Luke 22:24-30 (CEV)
24 The apostles got into an argument about which one of them was the greatest. 25 So Jesus told them:
Foreign kings order their people around, and powerful rulers call themselves everyone’s friends. 26 But don’t be like them. The most important one of you should be like the least important, and your leader should be like a servant.27 Who do people think is the greatest, a person who is served or one who serves? Isn’t it the one who is served? But I have been with you as a servant.
28 You have stayed with me in all my troubles. 29 So I will give you the right to rule as kings, just as my Father has given me the right to rule as a king. 30 You will eat and drink with me in my kingdom, and you will each sit on a throne to judge the twelve tribes of Israel.
Like A Servant
Have you ever wanted to be great at something?
Not mediocre – not haphazard – not good enough – but great??? Excellent? The best???
It’s a very human desire, this desire for greatness. I don’t think everybody has it for all things at all times, but I do think that most of us show up on this earth wanting to be noticed for excelling at something. Many of us even find the thing that we’re great at. Or find a way to be great at something.
If we weren’t so keen on all of this greatness, then why would we write blogs and post selfies?
Why would we admire and look up to and faun over movie stars, royalty and the famous?
Why would a guy who can run an entire five yards while carrying an object under his arm before being tackled (or indeed, the guy who can tackle a guy carrying an object under his arm) get paid so much more then a woman cleaning a hospital room between patients when deadly strains of infectious diseases are becoming so much more common?
We’re so keen, in fact, on greatness that the disciples – hours before Jesus is going to be executed – are arguing over which one of them is going to have the privilege of being called the greatest in Jesus’ kingdom.
Now, I could give the disciples the benefit of the doubt and say that they were still clueless enough to think that Jesus was actually going to overthrow the Romans at some stage and actually going to set up a Jewish state and they were actually vying over power in this imaginary future world – but it really doesn’t matter, since Jesus seems to be fairly uninterested in their definition of greatness.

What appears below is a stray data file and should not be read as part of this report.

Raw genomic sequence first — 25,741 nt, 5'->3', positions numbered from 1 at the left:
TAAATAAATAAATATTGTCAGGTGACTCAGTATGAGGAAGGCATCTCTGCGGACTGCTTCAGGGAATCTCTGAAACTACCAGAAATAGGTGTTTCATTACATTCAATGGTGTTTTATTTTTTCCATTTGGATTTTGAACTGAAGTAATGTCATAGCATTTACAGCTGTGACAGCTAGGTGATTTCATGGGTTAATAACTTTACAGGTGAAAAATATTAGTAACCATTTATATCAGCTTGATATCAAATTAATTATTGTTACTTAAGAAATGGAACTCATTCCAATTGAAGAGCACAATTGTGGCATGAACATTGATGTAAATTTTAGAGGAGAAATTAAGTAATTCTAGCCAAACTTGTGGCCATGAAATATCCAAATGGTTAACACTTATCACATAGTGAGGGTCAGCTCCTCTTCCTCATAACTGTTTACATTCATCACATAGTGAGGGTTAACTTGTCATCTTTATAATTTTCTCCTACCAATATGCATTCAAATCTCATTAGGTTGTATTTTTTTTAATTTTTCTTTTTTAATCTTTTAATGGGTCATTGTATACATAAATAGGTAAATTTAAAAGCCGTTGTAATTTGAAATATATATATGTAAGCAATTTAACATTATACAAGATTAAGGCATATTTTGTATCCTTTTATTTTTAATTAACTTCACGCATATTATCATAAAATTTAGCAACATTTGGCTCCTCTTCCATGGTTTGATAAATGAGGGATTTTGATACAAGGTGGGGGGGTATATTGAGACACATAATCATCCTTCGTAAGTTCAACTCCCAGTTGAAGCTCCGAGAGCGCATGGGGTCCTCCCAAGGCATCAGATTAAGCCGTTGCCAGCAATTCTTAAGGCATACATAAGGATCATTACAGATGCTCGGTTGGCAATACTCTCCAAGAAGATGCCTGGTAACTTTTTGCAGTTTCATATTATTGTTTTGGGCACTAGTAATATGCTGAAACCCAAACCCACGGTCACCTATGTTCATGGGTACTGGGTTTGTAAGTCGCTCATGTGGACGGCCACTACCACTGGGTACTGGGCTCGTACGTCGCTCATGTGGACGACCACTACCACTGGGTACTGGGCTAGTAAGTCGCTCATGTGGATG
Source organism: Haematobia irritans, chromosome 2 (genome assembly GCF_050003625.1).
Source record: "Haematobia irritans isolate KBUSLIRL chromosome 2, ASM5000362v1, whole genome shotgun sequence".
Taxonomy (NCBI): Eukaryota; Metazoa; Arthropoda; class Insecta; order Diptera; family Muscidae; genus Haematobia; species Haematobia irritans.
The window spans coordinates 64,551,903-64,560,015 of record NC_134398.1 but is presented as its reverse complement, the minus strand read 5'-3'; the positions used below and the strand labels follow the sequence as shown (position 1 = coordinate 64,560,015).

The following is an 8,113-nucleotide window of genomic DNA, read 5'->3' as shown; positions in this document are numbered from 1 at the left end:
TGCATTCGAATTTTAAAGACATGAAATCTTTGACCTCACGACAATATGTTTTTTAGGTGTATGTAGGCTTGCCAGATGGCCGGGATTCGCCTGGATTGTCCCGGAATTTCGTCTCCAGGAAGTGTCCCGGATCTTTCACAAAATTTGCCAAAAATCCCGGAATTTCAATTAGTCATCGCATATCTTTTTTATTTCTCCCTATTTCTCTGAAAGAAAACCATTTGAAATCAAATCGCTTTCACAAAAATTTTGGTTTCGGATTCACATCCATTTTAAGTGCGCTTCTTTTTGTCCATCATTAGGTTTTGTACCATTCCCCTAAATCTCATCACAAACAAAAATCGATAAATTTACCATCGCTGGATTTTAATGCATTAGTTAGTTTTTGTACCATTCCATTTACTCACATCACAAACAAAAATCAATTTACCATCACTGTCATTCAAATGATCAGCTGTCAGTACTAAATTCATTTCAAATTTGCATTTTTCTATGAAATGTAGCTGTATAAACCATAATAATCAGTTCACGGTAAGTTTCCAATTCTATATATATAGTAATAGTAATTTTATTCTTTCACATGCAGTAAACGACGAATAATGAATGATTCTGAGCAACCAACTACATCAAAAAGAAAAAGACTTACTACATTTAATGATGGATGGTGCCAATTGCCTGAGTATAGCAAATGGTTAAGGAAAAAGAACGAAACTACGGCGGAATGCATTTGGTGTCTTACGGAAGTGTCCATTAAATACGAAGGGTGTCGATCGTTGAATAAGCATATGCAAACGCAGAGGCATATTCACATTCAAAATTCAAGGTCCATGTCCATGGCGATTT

You see, theirs is a definition of greatness that is focused – like many of us – on power and prestige, wealth and opulence, fame and position. And Jesus wants none of that. But it doesn’t mean he doesn’t want us to be great.
Martin Luther King said it this way,
Jesus … said, “Yes, don’t give up this instinct [to be great]. It’s a good instinct if you use it right. … It’s a good instinct if you don’t distort it and pervert it. Don’t give it up. Keep feeling the need for being important. Keep feeling the need for being first. But I want you to be first in love. … I want you to be first in generosity. That is what I want you to do.”
I’m not going to pretend that this is easy for any of us – and for some of us, because of the lives we’ve lived and the experiences we’ve had it may even be very hard for us. We may have to give up more than we’d like and we may have to lean into situations that make us very uncomfortable.
But that doesn’t mean it’s impossible.
Because if we want to be great, then we will need to serve each other and in so doing, make it easier for them, in turn, to serve.
Because if we want to be great, we will need to fill in the gaps in resources, capital and experience that make it harder for the person next to us or across from us to participate in this competition.
Because if we want to be great, we will need to cheer each other on, help each other out and call each other forward.
Because even if we don’t all start off equal, the rules of this game dictate that all of our focus and effort and energy goes into doing everything we can to help those around us get to and even surpass where we are in terms of their ability to serve. You see, it’s a game that rewards not only cooperation but selfless generosity.
That’s what servants do.
They fight for the success of those around them – those who are like them, sure, but much more for those who are different from them.
They give up what they have to care for another – those who have similar experiences, sure, but much more for those whose experiences differ greatly from theirs.
They show up and pitch in and endure with patience and love greatly – those who can love them back, sure, but much more those who have little to offer and much to suggest they would be a poor return on investment.
This is Jesus’ idea of how we win at the greatness game. Because by seeking after this kind of greatness, not only are we transformed deeper and deeper into the people God made us to be (and make no mistake, seeking this greatness will transform you in powerful ways) but we have the opportunity to be agents of positive, life-giving change in the lives of those around us. Our service allows them, also, to be transformed deeper and deeper into the people of service God made them to be, and kicks off an ever-widening circle of service that gives us the opportunity to see the peace and wholeness and shalom of God extend further and further into the world.
That sounds pretty great to me.
- How have you been seeking greatness recently?
- How have you been serving recently?
- How much do those previous two answers overlap?
- What needs to change?
- What holds you back?